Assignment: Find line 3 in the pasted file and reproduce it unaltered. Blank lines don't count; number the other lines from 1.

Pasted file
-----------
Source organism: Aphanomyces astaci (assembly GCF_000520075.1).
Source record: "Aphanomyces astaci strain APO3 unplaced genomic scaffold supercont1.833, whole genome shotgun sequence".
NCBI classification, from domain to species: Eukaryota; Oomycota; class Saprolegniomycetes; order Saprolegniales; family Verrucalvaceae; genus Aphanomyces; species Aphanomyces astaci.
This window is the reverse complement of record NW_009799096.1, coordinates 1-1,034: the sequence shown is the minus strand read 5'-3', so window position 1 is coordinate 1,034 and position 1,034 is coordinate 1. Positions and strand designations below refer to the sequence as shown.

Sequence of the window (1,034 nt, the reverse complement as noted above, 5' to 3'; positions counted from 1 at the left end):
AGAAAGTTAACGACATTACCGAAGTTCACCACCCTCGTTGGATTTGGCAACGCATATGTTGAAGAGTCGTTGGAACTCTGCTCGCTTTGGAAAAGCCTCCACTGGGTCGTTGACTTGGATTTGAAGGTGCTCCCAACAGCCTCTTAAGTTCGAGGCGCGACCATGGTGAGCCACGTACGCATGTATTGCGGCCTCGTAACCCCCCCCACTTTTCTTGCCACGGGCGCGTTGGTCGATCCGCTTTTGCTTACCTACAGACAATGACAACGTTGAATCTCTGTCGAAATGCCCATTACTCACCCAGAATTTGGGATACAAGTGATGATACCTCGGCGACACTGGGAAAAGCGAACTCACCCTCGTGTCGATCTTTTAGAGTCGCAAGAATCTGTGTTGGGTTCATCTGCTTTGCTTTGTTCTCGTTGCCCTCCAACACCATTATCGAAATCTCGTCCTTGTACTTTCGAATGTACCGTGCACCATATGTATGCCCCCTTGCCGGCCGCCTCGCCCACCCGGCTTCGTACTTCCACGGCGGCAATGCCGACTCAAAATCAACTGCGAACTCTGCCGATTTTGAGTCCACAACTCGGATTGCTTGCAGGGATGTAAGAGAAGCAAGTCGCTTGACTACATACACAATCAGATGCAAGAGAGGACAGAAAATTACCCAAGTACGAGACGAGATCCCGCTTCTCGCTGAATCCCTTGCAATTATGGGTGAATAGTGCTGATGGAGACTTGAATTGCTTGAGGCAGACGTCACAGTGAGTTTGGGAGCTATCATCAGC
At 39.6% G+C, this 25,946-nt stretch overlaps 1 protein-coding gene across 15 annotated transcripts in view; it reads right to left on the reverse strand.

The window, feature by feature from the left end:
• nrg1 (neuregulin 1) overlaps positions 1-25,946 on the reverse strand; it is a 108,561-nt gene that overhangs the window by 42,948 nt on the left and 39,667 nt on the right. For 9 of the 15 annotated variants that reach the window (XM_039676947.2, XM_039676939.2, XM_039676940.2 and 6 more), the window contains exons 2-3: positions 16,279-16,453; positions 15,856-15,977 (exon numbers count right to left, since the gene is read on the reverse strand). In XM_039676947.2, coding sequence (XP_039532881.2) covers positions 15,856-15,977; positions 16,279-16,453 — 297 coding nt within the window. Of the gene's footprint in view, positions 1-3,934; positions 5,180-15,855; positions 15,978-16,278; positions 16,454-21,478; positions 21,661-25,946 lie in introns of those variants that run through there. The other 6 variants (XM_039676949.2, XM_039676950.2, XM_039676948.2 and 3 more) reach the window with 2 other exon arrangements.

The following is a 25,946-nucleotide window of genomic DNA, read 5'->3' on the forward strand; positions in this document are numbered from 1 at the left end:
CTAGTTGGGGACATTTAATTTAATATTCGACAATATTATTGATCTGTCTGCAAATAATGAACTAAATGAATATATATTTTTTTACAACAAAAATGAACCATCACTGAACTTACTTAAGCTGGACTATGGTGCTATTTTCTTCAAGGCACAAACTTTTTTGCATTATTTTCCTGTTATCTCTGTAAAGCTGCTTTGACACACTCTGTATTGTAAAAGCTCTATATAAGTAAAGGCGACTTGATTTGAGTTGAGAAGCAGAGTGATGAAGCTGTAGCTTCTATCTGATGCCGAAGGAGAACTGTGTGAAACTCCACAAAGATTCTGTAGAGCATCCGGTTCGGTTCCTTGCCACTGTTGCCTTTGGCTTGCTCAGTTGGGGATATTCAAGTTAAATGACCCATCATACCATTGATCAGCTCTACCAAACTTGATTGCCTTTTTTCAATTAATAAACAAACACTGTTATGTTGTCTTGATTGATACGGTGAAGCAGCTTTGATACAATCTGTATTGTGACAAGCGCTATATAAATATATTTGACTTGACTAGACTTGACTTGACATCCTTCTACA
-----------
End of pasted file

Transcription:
NCBI classification, from domain to species: Eukaryota; Oomycota; class Saprolegniomycetes; order Saprolegniales; family Verrucalvaceae; genus Aphanomyces; species Aphanomyces astaci.